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Fox's 'morning food' remains a treasure


During Margaret Fox?s reign at Cafe Beaujolais, the diminutive restaurant was one of the best places in the entire country for breakfast.

Mendocino itself encourages a leisurely morning meal. I spent more mornings than I can count savoring breakfast there and then walking along the cliffs or climbing down to the beach to listen to the waves and feel their soft spray on my cheeks.

This recipe is from ?Morning Food from Cafe Beaujolais,? written by Margaret Fox and John Bear and published by Ten Speed Press in 1990. It is a treasure not just of delicious recipes but of a certain time and a certain place that deserve to be remembered.

Cafe Beaujolais Buttermilk-Cinnamon Coffee Cake

Makes 12 servings

? Butter, at room temperature

2? cups white flour

? teaspoon kosher salt

2 teaspoons cinnamon

? teaspoon grated ginger

1 cup brown sugar

? cup white sugar

? cup corn oil

1 cup chopped walnuts or pecans

1 teaspoon baking soda

1 teaspoon baking powder

1 egg, beaten

1 cup buttermilk

Coat the inside of a 9-inch by 13-inch by 2-inch pan with butter and set aside. Preheat the oven to 350 degrees.

Combine the flour, salt, 1 teaspoon of the cinnamon, ginger, brown sugar, white sugar and corn oil in a large bowl and mix thoroughly.?

Transfer 3/4 cup of this mixture to a smaller bowl, add the chopped nuts and set aside to use as topping.

Add the baking soda, baking powder, egg and buttermilk to the remaining batter, mixing quickly to combine all ingredient. Do not over-mix and do not worry about small lumps.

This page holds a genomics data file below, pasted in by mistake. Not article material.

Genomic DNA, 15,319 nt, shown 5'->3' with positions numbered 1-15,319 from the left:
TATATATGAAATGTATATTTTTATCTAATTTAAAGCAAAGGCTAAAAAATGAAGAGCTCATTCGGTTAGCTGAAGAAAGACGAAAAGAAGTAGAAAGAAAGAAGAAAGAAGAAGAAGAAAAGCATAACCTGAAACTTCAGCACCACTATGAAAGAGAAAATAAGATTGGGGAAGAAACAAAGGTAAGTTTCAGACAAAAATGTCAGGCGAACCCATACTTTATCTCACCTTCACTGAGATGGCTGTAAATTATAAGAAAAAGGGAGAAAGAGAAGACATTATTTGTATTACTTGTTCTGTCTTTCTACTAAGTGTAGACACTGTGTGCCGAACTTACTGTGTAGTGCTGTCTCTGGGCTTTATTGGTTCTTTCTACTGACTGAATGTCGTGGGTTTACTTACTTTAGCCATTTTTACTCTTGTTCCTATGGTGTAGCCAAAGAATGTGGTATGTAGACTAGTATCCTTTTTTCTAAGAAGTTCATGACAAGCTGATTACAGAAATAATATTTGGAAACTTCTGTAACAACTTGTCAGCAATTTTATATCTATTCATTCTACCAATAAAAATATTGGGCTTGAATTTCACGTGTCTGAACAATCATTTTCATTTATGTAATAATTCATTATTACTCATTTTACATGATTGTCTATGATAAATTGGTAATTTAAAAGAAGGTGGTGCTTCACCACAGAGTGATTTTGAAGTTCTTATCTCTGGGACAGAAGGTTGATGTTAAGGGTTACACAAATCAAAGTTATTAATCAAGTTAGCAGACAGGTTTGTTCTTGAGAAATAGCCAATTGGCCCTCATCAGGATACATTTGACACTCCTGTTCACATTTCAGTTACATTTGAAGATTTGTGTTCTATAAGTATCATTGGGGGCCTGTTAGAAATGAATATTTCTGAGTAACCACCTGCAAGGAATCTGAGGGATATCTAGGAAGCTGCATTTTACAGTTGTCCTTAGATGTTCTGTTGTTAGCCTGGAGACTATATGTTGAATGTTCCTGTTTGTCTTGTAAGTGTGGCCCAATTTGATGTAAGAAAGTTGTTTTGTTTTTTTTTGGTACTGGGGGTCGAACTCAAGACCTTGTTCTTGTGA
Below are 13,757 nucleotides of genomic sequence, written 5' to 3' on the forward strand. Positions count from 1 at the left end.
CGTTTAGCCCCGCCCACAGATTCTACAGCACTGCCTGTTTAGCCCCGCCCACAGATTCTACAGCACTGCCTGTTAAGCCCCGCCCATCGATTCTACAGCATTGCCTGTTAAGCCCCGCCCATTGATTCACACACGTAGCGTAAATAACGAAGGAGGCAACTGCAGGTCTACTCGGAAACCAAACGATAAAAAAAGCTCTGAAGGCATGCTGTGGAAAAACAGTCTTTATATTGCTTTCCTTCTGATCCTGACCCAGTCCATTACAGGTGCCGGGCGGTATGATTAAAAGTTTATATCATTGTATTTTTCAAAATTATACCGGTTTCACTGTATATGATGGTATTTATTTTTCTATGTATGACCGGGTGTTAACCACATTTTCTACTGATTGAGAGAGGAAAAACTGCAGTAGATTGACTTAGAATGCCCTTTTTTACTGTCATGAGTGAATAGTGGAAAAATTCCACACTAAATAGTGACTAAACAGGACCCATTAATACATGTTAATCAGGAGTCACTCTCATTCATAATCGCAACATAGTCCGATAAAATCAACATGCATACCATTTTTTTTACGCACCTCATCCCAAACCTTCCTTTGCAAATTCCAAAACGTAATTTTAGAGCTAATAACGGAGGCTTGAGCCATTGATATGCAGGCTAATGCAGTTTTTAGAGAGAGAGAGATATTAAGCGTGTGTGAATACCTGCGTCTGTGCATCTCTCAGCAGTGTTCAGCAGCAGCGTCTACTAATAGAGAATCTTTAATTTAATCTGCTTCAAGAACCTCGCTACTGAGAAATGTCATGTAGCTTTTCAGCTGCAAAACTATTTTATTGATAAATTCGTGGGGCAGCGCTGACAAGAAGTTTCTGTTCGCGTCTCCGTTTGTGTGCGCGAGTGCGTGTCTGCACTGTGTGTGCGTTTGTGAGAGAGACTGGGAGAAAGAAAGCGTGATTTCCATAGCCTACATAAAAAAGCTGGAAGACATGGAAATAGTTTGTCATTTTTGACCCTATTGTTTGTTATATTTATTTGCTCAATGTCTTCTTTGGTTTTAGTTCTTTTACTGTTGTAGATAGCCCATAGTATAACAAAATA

Pour the batter into the buttered pan and sprinkle the reserved mixture evenly over the top. Bake for 40 to 45 minutes, until the center springs back when lightly touched. Remove from the oven and let cool for 15 minutes before serving.

In 2001, ?Secrets of Salsa: A Bilingual Cookbook? was published by the Anderson Valley Adult School to raise funds for its on-going programs. The recipes in the book were contributed by the Mexican women who learned English at the school, in part by demonstrating their family recipes. The book has been a big success and spawned a documentary movie about the women involved.

This unusual salsa, contributed by Camelia Roldan and Arcelia Saucedo, is blisteringly hot and mildly smoky. It is delicious with roasted meats, grilled fish and drizzled over tuna salad. Be sure to wear gloves when you prepare the chiles or scrub your hands thoroughly afterward so that you don?t transfer the searing oils to tender tissues.

Toasted Sesame Salsa

Makes about 1? cups

3 tablespoons sesame seeds

2/3 cup mild olive oil

30 chiles de arbol (small dried chiles), stems removed, chopped

garlic clove, minced

? Kosher salt, to taste

Set a heavy frying pan ? cast iron is ideal ? over a high flame or burner and when it is hot, add the sesame seeds.? Shake the pan constantly until the seeds are lightly browned, about 2 minutes.? Transfer the toasted seeds to a bowl or plate.

After the pan has cooled somewhat, return it to the heat, add the oil and when it is hot add the chiles, garlic and toasted sesame seeds, cover, cook for 1 minute and remove from the heat.?Let cool.